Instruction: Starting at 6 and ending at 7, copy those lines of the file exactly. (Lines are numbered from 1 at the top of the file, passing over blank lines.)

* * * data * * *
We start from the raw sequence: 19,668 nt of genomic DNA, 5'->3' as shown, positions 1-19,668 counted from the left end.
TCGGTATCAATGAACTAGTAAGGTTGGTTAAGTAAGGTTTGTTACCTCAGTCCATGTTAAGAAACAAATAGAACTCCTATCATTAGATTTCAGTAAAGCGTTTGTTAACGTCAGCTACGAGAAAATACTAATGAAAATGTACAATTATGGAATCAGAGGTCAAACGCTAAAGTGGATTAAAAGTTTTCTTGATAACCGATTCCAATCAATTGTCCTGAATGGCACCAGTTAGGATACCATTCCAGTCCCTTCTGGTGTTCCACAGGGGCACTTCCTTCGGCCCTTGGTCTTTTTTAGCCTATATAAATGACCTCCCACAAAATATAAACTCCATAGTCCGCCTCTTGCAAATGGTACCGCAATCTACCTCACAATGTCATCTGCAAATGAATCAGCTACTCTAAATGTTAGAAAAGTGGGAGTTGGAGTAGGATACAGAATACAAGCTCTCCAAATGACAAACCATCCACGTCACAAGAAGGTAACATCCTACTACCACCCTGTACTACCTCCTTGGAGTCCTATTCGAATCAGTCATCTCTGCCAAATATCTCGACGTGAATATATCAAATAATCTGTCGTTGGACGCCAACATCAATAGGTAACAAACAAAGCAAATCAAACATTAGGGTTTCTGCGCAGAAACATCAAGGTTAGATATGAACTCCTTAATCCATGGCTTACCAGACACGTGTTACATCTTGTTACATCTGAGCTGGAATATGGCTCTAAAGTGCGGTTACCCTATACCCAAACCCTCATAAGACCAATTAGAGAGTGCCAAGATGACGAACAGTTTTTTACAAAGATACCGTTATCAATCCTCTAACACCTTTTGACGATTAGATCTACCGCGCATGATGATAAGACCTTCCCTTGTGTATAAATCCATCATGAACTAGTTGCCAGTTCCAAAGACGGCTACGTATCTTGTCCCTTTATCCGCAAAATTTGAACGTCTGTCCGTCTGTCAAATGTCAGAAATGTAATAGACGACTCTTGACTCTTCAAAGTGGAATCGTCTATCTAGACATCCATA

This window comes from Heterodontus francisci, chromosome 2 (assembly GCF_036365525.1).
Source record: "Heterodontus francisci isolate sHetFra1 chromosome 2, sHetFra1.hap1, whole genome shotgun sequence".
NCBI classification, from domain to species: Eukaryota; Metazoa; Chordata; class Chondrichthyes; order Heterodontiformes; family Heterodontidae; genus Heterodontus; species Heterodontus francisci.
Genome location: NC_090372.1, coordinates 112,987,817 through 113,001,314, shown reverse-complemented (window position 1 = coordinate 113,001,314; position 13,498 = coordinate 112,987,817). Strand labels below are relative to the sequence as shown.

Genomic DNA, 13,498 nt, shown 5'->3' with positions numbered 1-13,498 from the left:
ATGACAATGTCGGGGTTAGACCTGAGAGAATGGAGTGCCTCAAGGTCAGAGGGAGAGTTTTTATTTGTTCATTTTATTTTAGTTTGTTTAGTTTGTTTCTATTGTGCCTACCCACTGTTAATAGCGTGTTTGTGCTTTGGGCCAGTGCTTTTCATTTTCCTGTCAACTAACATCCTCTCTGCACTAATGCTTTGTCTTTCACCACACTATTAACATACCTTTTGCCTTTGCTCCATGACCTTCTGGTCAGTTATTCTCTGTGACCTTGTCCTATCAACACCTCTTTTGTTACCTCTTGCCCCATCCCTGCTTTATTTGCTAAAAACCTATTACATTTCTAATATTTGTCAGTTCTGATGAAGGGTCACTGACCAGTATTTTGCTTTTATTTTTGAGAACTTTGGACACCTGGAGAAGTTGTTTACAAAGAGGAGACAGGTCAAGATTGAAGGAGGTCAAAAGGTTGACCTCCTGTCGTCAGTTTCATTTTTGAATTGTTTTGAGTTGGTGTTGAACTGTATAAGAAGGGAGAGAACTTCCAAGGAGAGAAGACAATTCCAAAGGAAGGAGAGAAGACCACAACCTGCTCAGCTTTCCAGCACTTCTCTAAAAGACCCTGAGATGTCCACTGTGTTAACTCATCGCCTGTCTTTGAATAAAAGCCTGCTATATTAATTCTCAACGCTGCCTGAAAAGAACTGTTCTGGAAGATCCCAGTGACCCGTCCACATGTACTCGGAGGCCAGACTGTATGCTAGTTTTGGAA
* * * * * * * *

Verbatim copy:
Genome location: NC_090372.1, coordinates 112,987,817 through 113,001,314, shown reverse-complemented (window position 1 = coordinate 113,001,314; position 13,498 = coordinate 112,987,817). Strand labels below are relative to the sequence as shown.

Genomic DNA, 13,498 nt, shown 5'->3' with positions numbered 1-13,498 from the left: